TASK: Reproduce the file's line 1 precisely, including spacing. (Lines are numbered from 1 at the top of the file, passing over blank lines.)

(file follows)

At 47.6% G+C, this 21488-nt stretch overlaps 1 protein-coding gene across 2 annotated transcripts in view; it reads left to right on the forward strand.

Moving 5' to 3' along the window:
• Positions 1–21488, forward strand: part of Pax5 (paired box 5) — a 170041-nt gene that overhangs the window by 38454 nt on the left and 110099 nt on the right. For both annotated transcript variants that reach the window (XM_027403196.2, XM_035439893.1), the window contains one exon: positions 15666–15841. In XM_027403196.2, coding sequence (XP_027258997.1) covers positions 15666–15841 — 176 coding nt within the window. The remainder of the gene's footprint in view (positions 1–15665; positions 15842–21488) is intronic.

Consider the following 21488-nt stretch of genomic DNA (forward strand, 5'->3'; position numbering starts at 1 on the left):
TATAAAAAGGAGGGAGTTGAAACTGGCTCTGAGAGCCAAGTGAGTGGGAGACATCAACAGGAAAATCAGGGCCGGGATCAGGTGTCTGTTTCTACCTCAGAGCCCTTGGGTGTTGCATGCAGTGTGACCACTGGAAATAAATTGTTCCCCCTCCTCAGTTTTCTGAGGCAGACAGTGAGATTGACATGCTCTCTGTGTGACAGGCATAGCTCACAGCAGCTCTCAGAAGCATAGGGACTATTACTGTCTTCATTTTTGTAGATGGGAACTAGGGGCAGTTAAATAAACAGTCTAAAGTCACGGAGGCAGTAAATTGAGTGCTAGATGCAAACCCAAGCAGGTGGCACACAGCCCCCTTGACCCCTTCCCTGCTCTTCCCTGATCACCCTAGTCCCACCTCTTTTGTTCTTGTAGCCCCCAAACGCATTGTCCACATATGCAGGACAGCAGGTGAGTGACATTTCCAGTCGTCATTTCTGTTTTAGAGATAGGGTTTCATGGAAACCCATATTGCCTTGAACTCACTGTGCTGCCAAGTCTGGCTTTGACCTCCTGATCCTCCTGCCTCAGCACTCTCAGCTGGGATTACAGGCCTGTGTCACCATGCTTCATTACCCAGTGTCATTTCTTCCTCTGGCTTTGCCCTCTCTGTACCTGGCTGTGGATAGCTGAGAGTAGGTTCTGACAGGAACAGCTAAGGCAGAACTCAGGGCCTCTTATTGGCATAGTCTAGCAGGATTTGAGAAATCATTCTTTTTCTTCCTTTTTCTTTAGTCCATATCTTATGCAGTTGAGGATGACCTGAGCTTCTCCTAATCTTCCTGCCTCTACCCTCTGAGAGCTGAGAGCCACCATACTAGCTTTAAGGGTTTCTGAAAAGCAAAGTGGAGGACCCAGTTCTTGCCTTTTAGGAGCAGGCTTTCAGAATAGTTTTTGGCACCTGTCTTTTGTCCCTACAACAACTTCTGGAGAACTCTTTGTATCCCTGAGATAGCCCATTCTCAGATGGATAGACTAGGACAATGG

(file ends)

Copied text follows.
At 47.6% G+C, this 21488-nt stretch overlaps 1 protein-coding gene across 2 annotated transcripts in view; it reads left to right on the forward strand.